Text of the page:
Photodynamic therapy, a treatment developed at Roswell Park, begins with an infusion of a nontoxic drug called a photosensitizer, which accumulates in the tumor. Afterward, the tumor is exposed to laser light delivered through optical fibers. The light activates the drug, killing the cancer cells and destroying the blood vessels that help the tumor survive. Some studies suggest that it may also stimulate the immune system to track down and kill cancer cells in other parts of the body.

Because the photosensitizer is nontoxic, PDT can be used along with any other standard cancer treatments and repeated as often as needed. The main side effect is a strong sensitivity to light, which lasts from a few days to a few months.

Over the years, Roswell Park researchers have refined the treatment, coming up with new photosensitizers and finding ways to enable the laser light to reach tumors even deeper in the body. Tumors inside the airway require interstitial PDT (I-PDT), a technique in which the optical fibers are inserted directly into the tumor. They remain in place only while the laser light is administered.

A new way to deliver I-PDT

The Roswell Park research team has developed a new computer-guided I-PDT technique that uses an endobronchial ultrasound (EBUS) system — a flexible scope equipped with a video camera and ultrasound — to guide the optical fibers through the airway for more precise placement into the tumor. They were able to first test the idea thanks to a gift of $250,000 from Kenneth and Paula Koessler and the Kenneth L. and Katherine G. Koessler Family Foundation. “Their kind donation made it possible to start this research,” says Dr. Shafirstein.

A phase 1 study found that computer-guided I-PDT was a promising new approach. Results of that phase of the study, published in the June 26, 2022, issue of JTO Clinical and Research Reports, concluded that the method was “safe and potentially beneficial in increasing overall survival.”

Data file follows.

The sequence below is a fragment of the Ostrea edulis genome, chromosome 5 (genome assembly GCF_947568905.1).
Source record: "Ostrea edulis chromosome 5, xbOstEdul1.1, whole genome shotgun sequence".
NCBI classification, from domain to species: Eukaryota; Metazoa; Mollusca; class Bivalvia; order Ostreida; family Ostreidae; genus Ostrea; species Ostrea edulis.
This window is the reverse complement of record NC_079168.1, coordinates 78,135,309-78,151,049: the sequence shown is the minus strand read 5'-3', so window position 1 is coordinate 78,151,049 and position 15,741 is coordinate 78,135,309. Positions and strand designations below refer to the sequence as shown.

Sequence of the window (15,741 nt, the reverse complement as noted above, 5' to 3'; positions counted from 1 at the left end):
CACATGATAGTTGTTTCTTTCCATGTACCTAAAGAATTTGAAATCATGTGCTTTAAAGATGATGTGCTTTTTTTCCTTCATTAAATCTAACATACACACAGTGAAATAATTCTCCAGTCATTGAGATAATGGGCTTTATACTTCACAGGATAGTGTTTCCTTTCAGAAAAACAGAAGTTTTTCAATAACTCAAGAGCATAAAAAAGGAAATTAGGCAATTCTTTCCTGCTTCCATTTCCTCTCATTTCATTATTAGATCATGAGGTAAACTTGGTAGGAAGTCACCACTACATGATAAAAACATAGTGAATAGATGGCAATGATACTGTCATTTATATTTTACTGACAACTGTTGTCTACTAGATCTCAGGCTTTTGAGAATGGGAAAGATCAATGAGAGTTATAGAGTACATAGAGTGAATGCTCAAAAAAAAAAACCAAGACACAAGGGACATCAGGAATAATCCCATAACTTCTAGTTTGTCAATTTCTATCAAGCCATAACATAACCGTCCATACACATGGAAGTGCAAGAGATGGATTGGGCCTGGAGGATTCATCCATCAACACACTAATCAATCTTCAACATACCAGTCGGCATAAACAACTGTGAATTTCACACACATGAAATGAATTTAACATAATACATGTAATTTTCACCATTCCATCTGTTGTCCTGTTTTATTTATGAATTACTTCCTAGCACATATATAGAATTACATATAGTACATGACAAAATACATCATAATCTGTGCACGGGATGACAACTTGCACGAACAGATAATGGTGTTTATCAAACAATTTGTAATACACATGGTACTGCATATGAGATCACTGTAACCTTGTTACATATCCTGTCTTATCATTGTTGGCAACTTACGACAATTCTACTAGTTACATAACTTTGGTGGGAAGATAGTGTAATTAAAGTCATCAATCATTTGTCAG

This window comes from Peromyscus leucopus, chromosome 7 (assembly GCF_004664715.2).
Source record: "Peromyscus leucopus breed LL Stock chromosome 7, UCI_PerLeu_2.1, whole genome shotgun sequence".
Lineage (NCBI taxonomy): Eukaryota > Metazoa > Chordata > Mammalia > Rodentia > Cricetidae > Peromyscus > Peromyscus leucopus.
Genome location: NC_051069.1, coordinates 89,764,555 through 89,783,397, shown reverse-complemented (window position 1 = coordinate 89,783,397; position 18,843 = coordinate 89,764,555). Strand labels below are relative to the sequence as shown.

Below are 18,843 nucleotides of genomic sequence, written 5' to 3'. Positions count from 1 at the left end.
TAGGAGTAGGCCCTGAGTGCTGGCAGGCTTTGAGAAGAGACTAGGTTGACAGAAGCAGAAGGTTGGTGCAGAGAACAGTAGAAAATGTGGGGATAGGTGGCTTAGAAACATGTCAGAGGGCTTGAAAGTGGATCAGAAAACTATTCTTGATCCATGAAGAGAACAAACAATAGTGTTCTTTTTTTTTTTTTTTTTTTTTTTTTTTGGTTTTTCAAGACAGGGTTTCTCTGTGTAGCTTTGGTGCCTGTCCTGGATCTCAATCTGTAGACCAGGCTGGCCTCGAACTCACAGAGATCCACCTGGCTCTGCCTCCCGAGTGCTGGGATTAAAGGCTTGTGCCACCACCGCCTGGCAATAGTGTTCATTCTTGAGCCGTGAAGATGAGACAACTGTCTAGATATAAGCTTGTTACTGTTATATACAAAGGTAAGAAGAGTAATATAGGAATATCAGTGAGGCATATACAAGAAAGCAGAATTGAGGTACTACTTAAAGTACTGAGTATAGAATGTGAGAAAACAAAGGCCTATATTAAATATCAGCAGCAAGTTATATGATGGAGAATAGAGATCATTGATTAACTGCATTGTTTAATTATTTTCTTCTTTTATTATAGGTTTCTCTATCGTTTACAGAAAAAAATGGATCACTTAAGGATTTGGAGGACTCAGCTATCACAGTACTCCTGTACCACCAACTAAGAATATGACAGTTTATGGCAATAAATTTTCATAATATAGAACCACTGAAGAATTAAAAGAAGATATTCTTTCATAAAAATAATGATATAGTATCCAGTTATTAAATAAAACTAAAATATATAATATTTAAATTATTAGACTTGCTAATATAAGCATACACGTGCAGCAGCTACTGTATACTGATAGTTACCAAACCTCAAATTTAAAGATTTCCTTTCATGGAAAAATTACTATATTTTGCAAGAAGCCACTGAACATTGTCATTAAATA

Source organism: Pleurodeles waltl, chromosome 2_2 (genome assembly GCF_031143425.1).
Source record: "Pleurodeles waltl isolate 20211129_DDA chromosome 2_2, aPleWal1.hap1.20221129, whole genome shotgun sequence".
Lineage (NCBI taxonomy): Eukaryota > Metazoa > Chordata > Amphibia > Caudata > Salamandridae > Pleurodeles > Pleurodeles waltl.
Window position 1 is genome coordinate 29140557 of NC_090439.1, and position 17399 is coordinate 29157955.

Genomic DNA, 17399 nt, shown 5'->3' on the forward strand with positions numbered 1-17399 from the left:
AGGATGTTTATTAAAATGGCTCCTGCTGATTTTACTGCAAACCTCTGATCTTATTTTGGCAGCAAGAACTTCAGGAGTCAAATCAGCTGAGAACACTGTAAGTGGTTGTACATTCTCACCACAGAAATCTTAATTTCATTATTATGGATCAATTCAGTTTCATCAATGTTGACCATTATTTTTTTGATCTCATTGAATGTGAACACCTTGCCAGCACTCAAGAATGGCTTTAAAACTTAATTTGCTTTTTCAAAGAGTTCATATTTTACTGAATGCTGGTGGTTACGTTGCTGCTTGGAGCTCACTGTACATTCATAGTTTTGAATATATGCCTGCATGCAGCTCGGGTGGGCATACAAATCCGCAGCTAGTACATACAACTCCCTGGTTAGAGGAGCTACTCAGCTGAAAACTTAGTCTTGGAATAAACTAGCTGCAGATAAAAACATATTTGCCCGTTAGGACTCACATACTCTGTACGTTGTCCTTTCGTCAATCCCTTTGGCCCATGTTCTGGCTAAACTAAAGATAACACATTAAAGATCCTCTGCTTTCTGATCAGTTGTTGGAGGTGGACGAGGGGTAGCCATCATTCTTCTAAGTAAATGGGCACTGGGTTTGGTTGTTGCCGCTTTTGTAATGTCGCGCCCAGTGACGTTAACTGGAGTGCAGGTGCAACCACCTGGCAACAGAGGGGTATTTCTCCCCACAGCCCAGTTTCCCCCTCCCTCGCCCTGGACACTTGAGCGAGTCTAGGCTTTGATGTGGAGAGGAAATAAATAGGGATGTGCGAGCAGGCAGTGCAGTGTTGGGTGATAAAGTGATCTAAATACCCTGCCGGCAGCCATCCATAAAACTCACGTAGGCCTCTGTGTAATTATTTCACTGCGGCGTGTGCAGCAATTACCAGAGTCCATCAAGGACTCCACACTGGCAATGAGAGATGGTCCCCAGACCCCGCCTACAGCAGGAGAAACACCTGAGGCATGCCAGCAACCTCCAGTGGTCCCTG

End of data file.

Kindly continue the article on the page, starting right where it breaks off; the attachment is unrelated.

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Now the larger phase 2 study will evaluate its efficacy in patients either with or without the keto diet. Only one group of patients will adopt the six-day keto diet. Because medical conditions may prevent some patients from following the diet — and some patients might not want to follow it — those who enroll in the clinical trial will be able to choose whether to join Group A (I-PDT alone) or Group B (I-PDT plus the keto diet). Roswell Park will arrange for frozen keto meals to be delivered to the homes of patients in Group B, and members of the Nutrition and Food Services team will educate and advise those patients during the study.

“This is pretty novel,” says Dr. Ivanick. “We’re trying to solve problems with new and different therapies, and I think that’s science at its best.”

Learn more about this clinical trial.

NOTE: “A ketogenic diet is recommended only for specific health reasons, under very specific circumstances,” cautions Linda Leising, BS, RD, CDN, Senior Clinical Dietitian at Roswell Park. “Even if you attempt this diet for a medically appropriate reason, it could be harmful for people with some pre-existing medical conditions. Consult your doctor before starting a ketogenic diet.”